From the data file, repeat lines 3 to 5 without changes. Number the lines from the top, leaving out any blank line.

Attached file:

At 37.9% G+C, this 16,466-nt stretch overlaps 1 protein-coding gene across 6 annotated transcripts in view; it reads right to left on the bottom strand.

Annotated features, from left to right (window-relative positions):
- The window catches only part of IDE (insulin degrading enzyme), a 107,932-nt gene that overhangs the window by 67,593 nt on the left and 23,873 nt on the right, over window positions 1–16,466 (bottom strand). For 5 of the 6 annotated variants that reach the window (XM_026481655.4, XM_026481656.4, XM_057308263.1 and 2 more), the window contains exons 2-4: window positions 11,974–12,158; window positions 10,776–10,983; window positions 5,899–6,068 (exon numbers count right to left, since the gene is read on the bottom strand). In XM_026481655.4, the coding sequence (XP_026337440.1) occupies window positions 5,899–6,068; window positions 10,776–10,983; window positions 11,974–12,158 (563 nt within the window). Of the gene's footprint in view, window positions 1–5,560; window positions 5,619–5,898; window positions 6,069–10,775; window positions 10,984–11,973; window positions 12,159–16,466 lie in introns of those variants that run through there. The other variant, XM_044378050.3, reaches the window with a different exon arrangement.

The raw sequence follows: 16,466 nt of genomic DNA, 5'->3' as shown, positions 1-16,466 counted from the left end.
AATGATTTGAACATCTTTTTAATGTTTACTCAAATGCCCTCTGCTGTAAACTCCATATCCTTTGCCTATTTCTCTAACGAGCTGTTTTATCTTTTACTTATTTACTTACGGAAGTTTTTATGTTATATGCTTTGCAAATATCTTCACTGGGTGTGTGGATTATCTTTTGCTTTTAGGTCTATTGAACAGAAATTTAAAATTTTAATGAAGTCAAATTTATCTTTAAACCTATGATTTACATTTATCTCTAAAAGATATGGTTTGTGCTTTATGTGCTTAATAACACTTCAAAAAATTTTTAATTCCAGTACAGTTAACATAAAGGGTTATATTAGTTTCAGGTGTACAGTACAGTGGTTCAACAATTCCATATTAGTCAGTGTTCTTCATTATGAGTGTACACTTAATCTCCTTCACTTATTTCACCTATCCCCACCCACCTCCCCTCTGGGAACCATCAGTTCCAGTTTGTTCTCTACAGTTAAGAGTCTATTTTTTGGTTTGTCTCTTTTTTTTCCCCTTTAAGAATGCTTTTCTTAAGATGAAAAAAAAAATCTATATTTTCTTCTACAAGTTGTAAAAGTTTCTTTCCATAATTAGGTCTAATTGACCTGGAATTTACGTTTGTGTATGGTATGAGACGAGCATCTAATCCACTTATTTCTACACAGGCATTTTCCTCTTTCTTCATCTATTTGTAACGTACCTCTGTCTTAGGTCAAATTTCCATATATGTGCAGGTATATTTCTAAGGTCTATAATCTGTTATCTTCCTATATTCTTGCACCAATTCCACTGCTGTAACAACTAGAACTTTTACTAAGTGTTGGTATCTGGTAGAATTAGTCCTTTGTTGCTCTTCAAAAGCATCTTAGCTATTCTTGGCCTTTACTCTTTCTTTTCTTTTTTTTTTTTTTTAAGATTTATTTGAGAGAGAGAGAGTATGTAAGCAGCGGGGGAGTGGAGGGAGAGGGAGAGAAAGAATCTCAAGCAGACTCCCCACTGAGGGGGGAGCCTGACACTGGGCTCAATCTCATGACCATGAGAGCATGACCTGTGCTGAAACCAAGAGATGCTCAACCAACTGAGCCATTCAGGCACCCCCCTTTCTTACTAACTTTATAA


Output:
- The window catches only part of IDE (insulin degrading enzyme), a 107,932-nt gene that overhangs the window by 67,593 nt on the left and 23,873 nt on the right, over window positions 1–16,466 (bottom strand). For 5 of the 6 annotated variants that reach the window (XM_026481655.4, XM_026481656.4, XM_057308263.1 and 2 more), the window contains exons 2-4: window positions 11,974–12,158; window positions 10,776–10,983; window positions 5,899–6,068 (exon numbers count right to left, since the gene is read on the bottom strand). In XM_026481655.4, the coding sequence (XP_026337440.1) occupies window positions 5,899–6,068; window positions 10,776–10,983; window positions 11,974–12,158 (563 nt within the window). Of the gene's footprint in view, window positions 1–5,560; window positions 5,619–5,898; window positions 6,069–10,775; window positions 10,984–11,973; window positions 12,159–16,466 lie in introns of those variants that run through there. The other variant, XM_044378050.3, reaches the window with a different exon arrangement.

The raw sequence follows: 16,466 nt of genomic DNA, 5'->3' as shown, positions 1-16,466 counted from the left end.
AATGATTTGAACATCTTTTTAATGTTTACTCAAATGCCCTCTGCTGTAAACTCCATATCCTTTGCCTATTTCTCTAACGAGCTGTTTTATCTTTTACTTATTTACTTACGGAAGTTTTTATGTTATATGCTTTGCAAATATCTTCACTGGGTGTGTGGATTATCTTTTGCTTTTAGGTCTATTGAACAGAAATTTAAAATTTTAATGAAGTCAAATTTATCTTTAAACCTATGATTTACATTTATCTCTAAAAGATATGGTTTGTGCTTTATGTGCTTAATAACACTTCAAAAAATTTTTAATTCCAGTACAGTTAACATAAAGGGTTATATTAGTTTCAGGTGTACAGTACAGTGGTTCAACAATTCCATATTAGTCAGTGTTCTTCATTATGAGTGTACACTTAATCTCCTTCACTTATTTCACCTATCCCCACCCACCTCCCCTCTGGGAACCATCAGTTCCAGTTTGTTCTCTACAGTTAAGAGTCTATTTTTTGGTTTGTCTCTTTTTTTTCCCCTTTAAGAATGCTTTTCTTAAGATGAAAAAAAAAATCTATATTTTCTTCTACAAGTTGTAAAAGTTTCTTTCCATAATTAGGTCTAATTGACCTGGAATTTACGTTTGTGTATGGTATGAGACGAGCATCTAATCCACTTATTTCTACACAGGCATTTTCCTCTTTCTTCATCTATTTGTAACGTACCTCTGTCTTAGGTCAAATTTCCATATATGTGCAGGTATATTTCTAAGGTCTATAATCTGTTATCTTCCTATATTCTTGCACCAATTCCACTGCTGTAACAACTAGAACTTTTACTAAGTGTTGGTATCTGGTAGAATTAGTCCTTTGTTGCTCTTCAAAAGCATCTTAGCTATTCTTGGCCTTTACTCTTTCTTTTCTTTTTTTTTTTTTTTAAGATTTATTTGAGAGAGAGAGAGTATGTAAGCAGCGGGGGAGTGGAGGGAGAGGGAGAGAAAGAATCTCAAGCAGACTCCCCACTGAGGGGGGAGCCTGACACTGGGCTCAATCTCATGACCATGAGAGCATGACCTGTGCTGAAACCAAGAGATGCTCAACCAACTGAGCCATTCAGGCACCCCCCTTTCTTACTAACTTTATAA